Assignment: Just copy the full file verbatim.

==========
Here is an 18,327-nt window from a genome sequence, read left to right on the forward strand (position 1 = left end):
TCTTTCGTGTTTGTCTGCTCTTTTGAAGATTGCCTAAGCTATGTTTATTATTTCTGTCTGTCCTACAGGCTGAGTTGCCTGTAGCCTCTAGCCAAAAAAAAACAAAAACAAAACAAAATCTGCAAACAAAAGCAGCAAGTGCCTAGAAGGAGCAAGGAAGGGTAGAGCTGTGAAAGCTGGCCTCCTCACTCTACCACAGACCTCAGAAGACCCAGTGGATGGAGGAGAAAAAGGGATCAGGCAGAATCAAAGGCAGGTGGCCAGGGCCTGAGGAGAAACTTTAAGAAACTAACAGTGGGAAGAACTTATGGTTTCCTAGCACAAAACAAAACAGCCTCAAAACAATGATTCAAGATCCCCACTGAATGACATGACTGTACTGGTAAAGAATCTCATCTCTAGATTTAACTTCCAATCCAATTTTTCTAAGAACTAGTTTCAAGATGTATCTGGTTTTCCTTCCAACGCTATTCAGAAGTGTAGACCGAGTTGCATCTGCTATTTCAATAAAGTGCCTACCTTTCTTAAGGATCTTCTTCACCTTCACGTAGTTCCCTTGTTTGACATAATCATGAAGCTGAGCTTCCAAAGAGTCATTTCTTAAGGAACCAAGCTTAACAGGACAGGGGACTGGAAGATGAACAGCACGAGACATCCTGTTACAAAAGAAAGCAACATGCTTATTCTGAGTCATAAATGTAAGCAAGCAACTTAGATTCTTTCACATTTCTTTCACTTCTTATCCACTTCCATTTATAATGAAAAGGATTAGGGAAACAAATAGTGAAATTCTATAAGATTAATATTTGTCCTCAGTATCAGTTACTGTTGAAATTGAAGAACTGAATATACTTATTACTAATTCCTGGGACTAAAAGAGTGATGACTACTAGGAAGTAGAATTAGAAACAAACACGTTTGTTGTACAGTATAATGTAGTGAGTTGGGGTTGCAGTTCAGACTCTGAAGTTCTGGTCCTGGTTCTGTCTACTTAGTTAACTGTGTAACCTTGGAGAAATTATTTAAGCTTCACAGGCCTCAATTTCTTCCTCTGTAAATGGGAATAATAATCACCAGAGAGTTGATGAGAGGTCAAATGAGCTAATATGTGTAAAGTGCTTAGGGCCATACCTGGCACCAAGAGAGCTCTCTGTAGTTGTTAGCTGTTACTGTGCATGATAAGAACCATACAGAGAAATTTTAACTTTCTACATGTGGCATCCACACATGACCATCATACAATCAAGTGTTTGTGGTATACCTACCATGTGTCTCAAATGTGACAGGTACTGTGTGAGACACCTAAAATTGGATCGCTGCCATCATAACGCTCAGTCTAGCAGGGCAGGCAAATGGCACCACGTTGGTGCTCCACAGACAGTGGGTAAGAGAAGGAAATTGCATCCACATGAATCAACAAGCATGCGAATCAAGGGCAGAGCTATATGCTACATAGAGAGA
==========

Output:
Here is an 18,327-nt window from a genome sequence, read left to right on the forward strand (position 1 = left end):
TCTTTCGTGTTTGTCTGCTCTTTTGAAGATTGCCTAAGCTATGTTTATTATTTCTGTCTGTCCTACAGGCTGAGTTGCCTGTAGCCTCTAGCCAAAAAAAAACAAAAACAAAACAAAATCTGCAAACAAAAGCAGCAAGTGCCTAGAAGGAGCAAGGAAGGGTAGAGCTGTGAAAGCTGGCCTCCTCACTCTACCACAGACCTCAGAAGACCCAGTGGATGGAGGAGAAAAAGGGATCAGGCAGAATCAAAGGCAGGTGGCCAGGGCCTGAGGAGAAACTTTAAGAAACTAACAGTGGGAAGAACTTATGGTTTCCTAGCACAAAACAAAACAGCCTCAAAACAATGATTCAAGATCCCCACTGAATGACATGACTGTACTGGTAAAGAATCTCATCTCTAGATTTAACTTCCAATCCAATTTTTCTAAGAACTAGTTTCAAGATGTATCTGGTTTTCCTTCCAACGCTATTCAGAAGTGTAGACCGAGTTGCATCTGCTATTTCAATAAAGTGCCTACCTTTCTTAAGGATCTTCTTCACCTTCACGTAGTTCCCTTGTTTGACATAATCATGAAGCTGAGCTTCCAAAGAGTCATTTCTTAAGGAACCAAGCTTAACAGGACAGGGGACTGGAAGATGAACAGCACGAGACATCCTGTTACAAAAGAAAGCAACATGCTTATTCTGAGTCATAAATGTAAGCAAGCAACTTAGATTCTTTCACATTTCTTTCACTTCTTATCCACTTCCATTTATAATGAAAAGGATTAGGGAAACAAATAGTGAAATTCTATAAGATTAATATTTGTCCTCAGTATCAGTTACTGTTGAAATTGAAGAACTGAATATACTTATTACTAATTCCTGGGACTAAAAGAGTGATGACTACTAGGAAGTAGAATTAGAAACAAACACGTTTGTTGTACAGTATAATGTAGTGAGTTGGGGTTGCAGTTCAGACTCTGAAGTTCTGGTCCTGGTTCTGTCTACTTAGTTAACTGTGTAACCTTGGAGAAATTATTTAAGCTTCACAGGCCTCAATTTCTTCCTCTGTAAATGGGAATAATAATCACCAGAGAGTTGATGAGAGGTCAAATGAGCTAATATGTGTAAAGTGCTTAGGGCCATACCTGGCACCAAGAGAGCTCTCTGTAGTTGTTAGCTGTTACTGTGCATGATAAGAACCATACAGAGAAATTTTAACTTTCTACATGTGGCATCCACACATGACCATCATACAATCAAGTGTTTGTGGTATACCTACCATGTGTCTCAAATGTGACAGGTACTGTGTGAGACACCTAAAATTGGATCGCTGCCATCATAACGCTCAGTCTAGCAGGGCAGGCAAATGGCACCACGTTGGTGCTCCACAGACAGTGGGTAAGAGAAGGAAATTGCATCCACATGAATCAACAAGCATGCGAATCAAGGGCAGAGCTATATGCTACATAGAGAGA